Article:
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Germany warns Ukraine over graft

Germany's foreign minister has told Ukrainian lawmakers fighting graft will undermine Russian aggression. The comments came as authorities open a probe into Ukraine's tax boss.

German Foreign Minister Sigmar Gabriel in Ukraine on Friday urged lawmakers to battle endemic corruption, tying the issue to the country's economic development and the conflict with Russian-backed rebels.

"It is an important task in your land to ensure the reform process is successful," Gabriel told a group of parliamentarians in the capital, Kyiv. "The strongest weapon of democracy is not the military; rather it is to show that people in democracies live better than those in countries without it."

Children must have a bright future, pensioners must be secure and infrastructure built, he said. "That is the biggest danger to foreign aggressors, that the country is well-developed," Gabriel said.

Germans want to help Ukraine, but Gabriel said they also want to ensure that money reaches the people and isn't frittered away through corruption.

Ukraine has struggled to pass a series of structural reforms and tackle corruption, prompting the International Monetary Fund to delay payments of a $17.5 billion (16.6 billion euro) rescue package.

The slow pace of reform and continued corruption have hampered the war effort and undermined efforts to accelerate the political process to end nearly three years of conflict with Russia-backed separatists that has claimed some 10,000 lives and displaced tens of thousands.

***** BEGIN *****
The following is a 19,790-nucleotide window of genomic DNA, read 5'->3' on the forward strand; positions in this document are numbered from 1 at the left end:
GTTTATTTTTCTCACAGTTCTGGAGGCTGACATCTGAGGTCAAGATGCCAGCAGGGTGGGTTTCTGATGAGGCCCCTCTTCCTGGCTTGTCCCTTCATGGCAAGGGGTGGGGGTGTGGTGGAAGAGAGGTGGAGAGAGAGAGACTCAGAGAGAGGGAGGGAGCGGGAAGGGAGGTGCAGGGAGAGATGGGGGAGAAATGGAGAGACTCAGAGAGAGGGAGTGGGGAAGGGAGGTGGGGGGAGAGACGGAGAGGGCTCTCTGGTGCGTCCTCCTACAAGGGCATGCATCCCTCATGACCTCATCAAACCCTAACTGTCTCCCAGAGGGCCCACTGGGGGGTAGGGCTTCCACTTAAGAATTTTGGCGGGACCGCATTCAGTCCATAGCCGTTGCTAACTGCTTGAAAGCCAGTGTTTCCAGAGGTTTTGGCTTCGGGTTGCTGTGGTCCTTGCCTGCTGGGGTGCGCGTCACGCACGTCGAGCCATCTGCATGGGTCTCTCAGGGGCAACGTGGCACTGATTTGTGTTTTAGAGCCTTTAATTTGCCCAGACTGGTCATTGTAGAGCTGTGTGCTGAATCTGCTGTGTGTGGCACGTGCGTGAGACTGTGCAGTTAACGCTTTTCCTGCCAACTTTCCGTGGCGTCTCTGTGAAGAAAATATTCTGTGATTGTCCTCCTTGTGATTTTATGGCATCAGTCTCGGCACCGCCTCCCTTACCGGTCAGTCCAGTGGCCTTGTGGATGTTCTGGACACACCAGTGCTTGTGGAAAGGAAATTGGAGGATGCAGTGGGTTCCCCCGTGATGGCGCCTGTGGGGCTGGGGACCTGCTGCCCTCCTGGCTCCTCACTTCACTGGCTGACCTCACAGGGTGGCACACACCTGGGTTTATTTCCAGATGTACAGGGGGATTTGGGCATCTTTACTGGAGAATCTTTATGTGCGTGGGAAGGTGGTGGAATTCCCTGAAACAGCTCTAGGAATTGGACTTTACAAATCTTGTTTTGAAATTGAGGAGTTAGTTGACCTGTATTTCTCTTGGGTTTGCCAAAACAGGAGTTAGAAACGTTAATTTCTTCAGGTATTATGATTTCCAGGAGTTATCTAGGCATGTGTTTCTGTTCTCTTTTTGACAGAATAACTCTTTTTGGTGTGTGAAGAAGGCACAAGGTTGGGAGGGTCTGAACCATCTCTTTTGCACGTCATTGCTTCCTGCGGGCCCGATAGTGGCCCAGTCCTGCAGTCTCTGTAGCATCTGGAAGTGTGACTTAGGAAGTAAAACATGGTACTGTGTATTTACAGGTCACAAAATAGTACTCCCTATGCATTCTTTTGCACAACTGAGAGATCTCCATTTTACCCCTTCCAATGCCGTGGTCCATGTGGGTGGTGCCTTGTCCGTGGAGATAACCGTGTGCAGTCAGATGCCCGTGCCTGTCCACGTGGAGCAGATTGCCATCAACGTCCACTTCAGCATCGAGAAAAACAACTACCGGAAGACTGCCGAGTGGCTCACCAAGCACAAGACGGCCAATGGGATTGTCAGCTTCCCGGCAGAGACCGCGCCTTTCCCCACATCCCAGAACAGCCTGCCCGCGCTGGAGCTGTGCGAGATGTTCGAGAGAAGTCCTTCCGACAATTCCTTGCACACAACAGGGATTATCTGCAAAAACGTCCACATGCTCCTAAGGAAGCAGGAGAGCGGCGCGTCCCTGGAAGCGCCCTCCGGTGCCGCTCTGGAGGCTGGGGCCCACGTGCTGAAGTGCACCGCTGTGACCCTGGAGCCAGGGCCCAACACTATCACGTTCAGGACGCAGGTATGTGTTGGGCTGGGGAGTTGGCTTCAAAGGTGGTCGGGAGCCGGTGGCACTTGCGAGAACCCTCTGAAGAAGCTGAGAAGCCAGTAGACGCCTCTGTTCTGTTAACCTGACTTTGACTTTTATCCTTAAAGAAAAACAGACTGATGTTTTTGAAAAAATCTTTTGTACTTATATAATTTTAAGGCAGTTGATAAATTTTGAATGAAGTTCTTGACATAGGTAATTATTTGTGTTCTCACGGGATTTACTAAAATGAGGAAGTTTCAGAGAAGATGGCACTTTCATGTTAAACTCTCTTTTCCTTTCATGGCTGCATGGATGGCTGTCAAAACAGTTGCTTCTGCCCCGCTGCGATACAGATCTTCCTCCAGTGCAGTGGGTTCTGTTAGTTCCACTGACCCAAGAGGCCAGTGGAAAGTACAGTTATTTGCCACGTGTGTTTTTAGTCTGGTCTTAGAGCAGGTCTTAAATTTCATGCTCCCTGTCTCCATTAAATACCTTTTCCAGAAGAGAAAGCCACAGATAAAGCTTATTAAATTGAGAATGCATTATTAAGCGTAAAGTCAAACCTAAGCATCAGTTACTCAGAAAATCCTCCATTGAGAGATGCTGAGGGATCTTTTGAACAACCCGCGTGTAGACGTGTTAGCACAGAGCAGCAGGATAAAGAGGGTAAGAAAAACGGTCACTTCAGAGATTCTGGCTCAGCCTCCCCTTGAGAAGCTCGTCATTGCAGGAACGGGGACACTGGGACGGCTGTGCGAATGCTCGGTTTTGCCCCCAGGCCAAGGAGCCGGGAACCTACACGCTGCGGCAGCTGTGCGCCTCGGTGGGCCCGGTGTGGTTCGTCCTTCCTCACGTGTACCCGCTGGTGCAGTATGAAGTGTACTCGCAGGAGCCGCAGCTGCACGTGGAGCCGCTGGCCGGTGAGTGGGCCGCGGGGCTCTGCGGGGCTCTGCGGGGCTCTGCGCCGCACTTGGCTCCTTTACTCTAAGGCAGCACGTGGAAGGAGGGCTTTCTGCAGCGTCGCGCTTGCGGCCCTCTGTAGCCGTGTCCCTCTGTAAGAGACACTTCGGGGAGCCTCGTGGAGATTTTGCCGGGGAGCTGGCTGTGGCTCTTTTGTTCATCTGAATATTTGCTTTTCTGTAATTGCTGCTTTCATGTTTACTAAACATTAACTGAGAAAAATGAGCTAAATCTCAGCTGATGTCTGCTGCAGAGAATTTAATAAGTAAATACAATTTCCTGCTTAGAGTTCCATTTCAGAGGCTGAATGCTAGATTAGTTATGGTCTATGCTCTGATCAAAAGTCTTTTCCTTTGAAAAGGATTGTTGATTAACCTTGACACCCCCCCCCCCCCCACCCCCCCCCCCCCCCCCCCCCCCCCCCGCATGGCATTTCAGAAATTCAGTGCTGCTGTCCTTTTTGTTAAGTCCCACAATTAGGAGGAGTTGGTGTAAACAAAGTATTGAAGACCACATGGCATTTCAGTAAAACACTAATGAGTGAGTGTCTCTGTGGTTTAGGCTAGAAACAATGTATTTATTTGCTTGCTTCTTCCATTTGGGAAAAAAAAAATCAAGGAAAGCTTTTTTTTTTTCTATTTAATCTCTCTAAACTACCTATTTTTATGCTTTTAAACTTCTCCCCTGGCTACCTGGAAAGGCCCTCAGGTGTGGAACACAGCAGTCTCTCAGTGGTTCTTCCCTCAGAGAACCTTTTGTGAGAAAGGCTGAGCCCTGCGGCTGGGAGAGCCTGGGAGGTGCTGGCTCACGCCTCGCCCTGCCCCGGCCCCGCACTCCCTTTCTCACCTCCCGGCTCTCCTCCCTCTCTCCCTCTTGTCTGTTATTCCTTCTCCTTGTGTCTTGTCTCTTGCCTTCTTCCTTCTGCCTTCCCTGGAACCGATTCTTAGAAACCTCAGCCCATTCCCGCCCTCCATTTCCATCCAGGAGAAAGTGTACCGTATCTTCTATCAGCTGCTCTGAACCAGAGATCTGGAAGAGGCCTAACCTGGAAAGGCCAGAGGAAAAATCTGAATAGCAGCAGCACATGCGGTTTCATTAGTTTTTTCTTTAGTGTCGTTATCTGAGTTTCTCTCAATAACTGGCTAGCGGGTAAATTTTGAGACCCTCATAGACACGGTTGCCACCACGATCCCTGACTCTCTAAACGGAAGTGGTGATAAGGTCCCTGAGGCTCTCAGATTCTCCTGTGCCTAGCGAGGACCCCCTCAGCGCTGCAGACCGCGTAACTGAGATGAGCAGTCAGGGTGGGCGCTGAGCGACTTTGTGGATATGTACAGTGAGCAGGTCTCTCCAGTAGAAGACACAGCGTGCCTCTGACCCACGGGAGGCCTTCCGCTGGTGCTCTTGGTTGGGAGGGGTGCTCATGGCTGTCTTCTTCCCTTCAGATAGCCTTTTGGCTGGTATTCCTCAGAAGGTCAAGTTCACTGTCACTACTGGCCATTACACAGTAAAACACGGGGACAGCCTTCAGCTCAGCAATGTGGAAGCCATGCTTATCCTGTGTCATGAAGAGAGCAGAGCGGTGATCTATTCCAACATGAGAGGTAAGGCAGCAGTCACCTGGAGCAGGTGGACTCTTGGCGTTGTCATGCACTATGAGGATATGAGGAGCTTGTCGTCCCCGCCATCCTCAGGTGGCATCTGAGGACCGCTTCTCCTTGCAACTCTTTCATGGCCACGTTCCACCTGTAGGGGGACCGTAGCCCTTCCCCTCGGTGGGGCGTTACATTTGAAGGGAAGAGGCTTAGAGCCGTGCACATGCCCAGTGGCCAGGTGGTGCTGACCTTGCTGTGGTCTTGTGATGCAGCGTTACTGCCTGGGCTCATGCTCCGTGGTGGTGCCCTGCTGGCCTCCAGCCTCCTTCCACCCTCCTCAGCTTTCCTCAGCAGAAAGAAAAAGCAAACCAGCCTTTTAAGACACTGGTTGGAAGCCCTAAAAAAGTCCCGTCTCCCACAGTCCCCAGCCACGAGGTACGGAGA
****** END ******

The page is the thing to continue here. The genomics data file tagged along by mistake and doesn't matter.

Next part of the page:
Watch video 07:13

Dismantling decades of corruption in Ukraine

Gabriel said it was important to first ensure a sustainable ceasefire in the east and the withdrawal of heavy weapons from the contact line as agreed under the Minsk agreements.

"Then the moment will arrive, when one can create the hope for a political process," Gabriel said. "We know who the aggressor is. We know who broke international law. And we know it isn't only about the conflict in Ukraine," he said, hinting at Russia's broader geopolitical goals.

Gabriel's visit came as Ukrainian authorities announced that the head of the country's tax and customs service was suspected in a graft case that cost the state $75 million (71 million euros).

The National Anti-Corruption Bureau said Roman Nasirov was suspected of "abuse of office, which resulted in grievous harm" to the state. He has been removed from his position as tax boss as an investigation continues.

Investigators believe Nasirov helped parliamentarian Oleksandr Onishchenko by restricting taxes on gas extraction companies. Onishchenko is currently on the run.

Masked anti-graft agents gave Nasirov the official notice naming him as a suspect at a hospital where he has been after claiming heart complications, the same day his office was raided.

"I, like many Ukrainian citizens, have doubts about the unexpected transfer to hospital, as this has become a historic tradition for the Ukrainian political elite and top management," anti-corruption prosecutor Nazar Kholodnytsky said.

If convicted, Nasirov would be the first high-level official to be prosecuted for graft since the 2014 pro-Western uprising that toppled former President Viktor Yanukovych.

cw/msh (AFP, dpa, Reuters)

 

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